Our mining operations work closely with Park Australia to ensure our activities do not interfere with crab and their migration routes.
The robber crab (also known as the coconut crab), is the world biggest land crab. Christmas Island is home to the world’s largest population of these crabs, which can live to be more than 50 years old.
They are found in throughout the island. They forage on the forest floor, feeding mainly on fruits, seeds and the pith of fallen trees, especially the Arenga palm. They also scavenge at the carcasses of dead animals (including other crabs)
Robber Crabs usually venture out at night or on overcast days, but on Christmas Island they are active both day and night. Unlike most crabs, the Robber Crab is almost entirely based on land, only returning to the sea to spawn. The female Robber Crab releases her eggs into the sea from the beach or from a cliff.
They are closely related to hermit crabs. Young robbers carry empty seashells or coconuts for protection, but eventually develop a hard abdomen and no longer carry a shell.
Our mining operations work closely with Park Australia to ensure our activities do not interfere with crab populations and before we undertake any clearing of secondary vegetation (allowed under clearing permits) we inspect the site and remove robber crabs to a safe location.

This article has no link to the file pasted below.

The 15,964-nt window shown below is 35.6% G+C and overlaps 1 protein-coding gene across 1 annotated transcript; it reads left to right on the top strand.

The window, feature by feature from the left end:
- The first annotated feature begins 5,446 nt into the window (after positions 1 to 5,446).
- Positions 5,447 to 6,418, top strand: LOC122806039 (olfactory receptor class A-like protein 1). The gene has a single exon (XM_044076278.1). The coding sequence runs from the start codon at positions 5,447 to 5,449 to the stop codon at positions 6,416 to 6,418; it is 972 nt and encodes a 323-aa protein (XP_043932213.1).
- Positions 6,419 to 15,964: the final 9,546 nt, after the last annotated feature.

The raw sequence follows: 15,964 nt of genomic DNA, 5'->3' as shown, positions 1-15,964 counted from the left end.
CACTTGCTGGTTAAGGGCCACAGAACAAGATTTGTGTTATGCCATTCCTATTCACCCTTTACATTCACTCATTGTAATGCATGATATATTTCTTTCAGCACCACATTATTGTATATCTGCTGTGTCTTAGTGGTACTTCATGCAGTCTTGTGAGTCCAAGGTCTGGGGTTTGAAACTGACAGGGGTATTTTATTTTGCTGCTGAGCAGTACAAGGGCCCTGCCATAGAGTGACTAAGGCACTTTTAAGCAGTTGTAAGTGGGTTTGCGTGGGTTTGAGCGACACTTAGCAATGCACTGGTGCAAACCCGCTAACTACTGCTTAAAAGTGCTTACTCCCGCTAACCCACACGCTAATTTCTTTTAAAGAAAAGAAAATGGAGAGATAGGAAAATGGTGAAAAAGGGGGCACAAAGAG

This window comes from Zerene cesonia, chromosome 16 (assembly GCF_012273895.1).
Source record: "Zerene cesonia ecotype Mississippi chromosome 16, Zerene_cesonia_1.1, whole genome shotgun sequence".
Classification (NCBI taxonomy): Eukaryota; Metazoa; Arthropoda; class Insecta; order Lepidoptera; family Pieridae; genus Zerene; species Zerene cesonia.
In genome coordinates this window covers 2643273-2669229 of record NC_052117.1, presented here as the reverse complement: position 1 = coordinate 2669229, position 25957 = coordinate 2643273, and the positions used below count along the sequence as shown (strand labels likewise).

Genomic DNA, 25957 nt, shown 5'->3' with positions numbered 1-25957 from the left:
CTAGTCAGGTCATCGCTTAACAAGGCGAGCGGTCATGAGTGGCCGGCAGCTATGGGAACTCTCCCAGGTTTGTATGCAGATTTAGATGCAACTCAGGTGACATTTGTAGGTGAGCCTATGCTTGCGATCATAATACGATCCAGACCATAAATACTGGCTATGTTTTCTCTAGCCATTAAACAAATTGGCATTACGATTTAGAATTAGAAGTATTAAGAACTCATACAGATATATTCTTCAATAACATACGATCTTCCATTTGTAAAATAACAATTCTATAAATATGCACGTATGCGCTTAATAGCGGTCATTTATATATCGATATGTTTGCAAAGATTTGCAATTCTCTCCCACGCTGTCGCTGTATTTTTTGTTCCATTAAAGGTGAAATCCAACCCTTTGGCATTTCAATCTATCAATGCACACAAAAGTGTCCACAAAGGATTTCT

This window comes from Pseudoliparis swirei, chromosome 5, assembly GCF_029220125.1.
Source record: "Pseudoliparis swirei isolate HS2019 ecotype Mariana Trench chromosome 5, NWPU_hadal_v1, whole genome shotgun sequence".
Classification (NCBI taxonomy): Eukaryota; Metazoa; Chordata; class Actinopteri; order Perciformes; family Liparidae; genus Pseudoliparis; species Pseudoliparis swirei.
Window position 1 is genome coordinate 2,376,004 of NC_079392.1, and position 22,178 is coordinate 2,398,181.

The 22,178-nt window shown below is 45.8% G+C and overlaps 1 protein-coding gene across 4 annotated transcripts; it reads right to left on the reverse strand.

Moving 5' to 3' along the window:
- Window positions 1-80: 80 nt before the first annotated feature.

Christmas Island has some unusual and rare birds. The Island is the only nesting place for the endangered Abbott’s booby and critically endangered Christmas Island frigatebird. We work hard to minimise impacts on threatened species. Surveys are undertaken to identify and avoid critical habitat for important species such as the Abbott’s Booby.
Clearing for mining is assessed through the clearing permit process to minimise any impacts on nest sites. PRL Group also contribute to Island wide conservation programs for threatened species such as the Christmas Island hawk owl.
Christmas Island’s tropical reefs and deep oceanic waters support hundreds of species of tropical fish, dolphins, whale sharks, manta rays and many varieties of coral.
The Commonwealth is moving to secure the future of one of our last ‘untouched’ marine environments with plans to establish two new Marine Parks, covering up to 740,000 square kilometres of waters around Christmas Island and the Cocos (Keeling Islands).
PRL is supportive of the creation of the Marine Parks and are committed to ensuring that the Christmas Island marine environment is preserved. Our mining operations interact with the marine environment in the north-eastern corner of the Island (Flying Fish Cove) where the Christmas Island Port loading/wharf precinct is located. These areas are proposed to be excluded from the proposed Marine Park